With that all five people descended the hill leaving me sat there to contemplate my next move. Thirty minutes later I was about to leave when there was a quick call as all nine birds landed only fifteen feet away. Immediately they started to feed and within a minute I was surrounded by nine Dotterel feeding up to ten feet away. This continued for nearly an hour and was one of the most magical experiences I have ever had in more than fifty years of wildlife encounters. I left them where I found them, roosting behind tussock grass, as the sun set to the West at 8.00pm. I wished them well in their long journey North.

Dippers At The Double

May 10, 2010 at 3:17 am


It is four years since I last filmed breeding Dippers so to film two breeding pairs in the last six days is especially rewarding. The good thing about Dippers is that they feed their young at less than ten minute intervals so you don’t have to wait hours in between feeds as you do with some raptors. The rewarding feature is that they bring different items of prey each time so you never know what will be in their bill on the next feed. At one site the male spent some time singing close to the hide and he had a very varied repertoire. This probably means that he is trying to impress the female again with an eye on a second clutch of eggs. Altogether the time spent on these two pairs was most satisfying especially as they are one of the Pennines most charismatic birds.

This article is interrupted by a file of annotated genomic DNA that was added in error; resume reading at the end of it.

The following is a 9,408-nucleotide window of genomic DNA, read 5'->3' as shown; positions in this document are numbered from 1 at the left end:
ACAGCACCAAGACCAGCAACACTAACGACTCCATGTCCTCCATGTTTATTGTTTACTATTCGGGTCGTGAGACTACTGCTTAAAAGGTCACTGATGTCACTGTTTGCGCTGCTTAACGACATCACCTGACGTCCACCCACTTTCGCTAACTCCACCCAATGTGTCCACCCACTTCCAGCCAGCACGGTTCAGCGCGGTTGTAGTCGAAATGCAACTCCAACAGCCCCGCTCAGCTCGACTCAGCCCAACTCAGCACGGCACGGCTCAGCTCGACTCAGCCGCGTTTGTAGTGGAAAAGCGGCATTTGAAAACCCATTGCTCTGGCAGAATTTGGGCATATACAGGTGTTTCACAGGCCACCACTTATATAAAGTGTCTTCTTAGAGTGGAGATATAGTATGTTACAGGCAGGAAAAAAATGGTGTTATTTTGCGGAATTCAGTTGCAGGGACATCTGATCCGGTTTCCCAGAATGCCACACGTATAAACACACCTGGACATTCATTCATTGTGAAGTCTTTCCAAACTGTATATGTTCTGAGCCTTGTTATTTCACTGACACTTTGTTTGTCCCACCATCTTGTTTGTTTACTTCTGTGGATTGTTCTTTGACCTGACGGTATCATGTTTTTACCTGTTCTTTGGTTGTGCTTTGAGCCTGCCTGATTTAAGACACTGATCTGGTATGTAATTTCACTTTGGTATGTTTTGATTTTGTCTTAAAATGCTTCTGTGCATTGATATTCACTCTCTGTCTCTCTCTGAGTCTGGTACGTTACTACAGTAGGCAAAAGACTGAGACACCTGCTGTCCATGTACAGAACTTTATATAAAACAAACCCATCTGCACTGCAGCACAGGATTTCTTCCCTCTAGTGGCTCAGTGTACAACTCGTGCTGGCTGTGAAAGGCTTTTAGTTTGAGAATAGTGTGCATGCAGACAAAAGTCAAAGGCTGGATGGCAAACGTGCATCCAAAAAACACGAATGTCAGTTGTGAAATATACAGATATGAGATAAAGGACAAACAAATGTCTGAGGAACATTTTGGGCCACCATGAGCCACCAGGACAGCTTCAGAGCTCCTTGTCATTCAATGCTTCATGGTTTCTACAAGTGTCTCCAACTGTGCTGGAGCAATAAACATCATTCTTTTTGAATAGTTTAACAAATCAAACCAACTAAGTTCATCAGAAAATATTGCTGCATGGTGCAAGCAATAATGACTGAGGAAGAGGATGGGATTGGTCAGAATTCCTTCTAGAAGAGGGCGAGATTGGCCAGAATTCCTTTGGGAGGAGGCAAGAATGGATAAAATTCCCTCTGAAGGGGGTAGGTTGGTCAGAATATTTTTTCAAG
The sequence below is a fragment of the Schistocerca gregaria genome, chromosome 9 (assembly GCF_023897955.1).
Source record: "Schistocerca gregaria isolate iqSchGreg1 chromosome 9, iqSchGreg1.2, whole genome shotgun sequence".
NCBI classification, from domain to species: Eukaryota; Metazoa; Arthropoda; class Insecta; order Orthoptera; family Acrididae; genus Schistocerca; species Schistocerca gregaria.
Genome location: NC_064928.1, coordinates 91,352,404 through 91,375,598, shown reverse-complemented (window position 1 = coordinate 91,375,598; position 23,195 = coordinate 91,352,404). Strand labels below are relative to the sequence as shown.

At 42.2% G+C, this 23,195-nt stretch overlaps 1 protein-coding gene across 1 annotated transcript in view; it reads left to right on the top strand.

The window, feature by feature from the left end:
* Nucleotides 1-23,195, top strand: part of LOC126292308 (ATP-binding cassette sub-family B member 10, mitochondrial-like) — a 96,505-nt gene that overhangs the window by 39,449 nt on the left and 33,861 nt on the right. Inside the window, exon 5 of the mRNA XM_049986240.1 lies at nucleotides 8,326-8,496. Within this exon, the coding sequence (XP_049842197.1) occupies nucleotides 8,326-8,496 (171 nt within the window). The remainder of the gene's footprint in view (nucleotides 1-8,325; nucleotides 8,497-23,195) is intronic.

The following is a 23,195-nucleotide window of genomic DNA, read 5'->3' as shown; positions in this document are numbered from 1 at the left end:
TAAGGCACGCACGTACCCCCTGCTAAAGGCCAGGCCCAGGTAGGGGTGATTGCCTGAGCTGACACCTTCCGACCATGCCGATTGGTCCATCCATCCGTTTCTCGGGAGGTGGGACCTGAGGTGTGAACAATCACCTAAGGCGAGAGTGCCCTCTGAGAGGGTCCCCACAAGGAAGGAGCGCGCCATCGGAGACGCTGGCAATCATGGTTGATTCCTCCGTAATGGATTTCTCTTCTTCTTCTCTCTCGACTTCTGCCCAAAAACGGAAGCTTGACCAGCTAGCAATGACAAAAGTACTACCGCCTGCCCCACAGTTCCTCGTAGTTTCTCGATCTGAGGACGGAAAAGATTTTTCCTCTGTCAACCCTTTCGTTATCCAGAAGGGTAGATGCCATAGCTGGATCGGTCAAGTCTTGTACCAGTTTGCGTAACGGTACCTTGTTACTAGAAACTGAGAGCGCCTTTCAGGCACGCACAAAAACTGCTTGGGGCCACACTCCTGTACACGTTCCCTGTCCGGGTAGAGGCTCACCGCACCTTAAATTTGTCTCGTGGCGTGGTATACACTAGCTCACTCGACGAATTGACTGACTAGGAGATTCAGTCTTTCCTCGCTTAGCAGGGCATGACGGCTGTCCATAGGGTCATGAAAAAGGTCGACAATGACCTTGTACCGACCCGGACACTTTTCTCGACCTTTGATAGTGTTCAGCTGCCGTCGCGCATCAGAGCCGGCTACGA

A lot of time has been put into finding nests this week and in two days I have found Kingfisher, Curlew, Grey Wagtail, Nuthatch, Willow Warbler and four pairs of Pied Flycatchers – an all time high number of Pied Flycatchers for me.

One of the best birds of the week was a male Black Redstart seen in the high hills East of Burnley. Coincidentally in the same area where I saw a female ten years ago.

There are still plenty of challenges ahead this month and I have yet to find a Golden Plover nest. The search for the Woodcock continues but flushing a roosting male the other day takes me a step closer to finding the illusive sitting female.

Hares Box At Last

May 3, 2010 at 8:53 am


Our last week on Islay and after several early mornings the Hares were boxing. There were six chasing around and sometimes would jump into the air but never caught on camera.

With the wind finally turning South West there has been a flood of birds moving through Islay. Flocks of more than five hundred Golden Plover, two hundred and eighty Brent Geese and hundreds of Black Tailed Godwits, with Whimbrel just beginning to appear. Most of the raptors have been seen but following the severe Winter many are breeding weeks later than last year with a pair of Barn Owls laying their first egg five weeks later than last year.

On the sail back to the mainland twenty eight Great Northern Divers were seen from the boat in only one hour watch.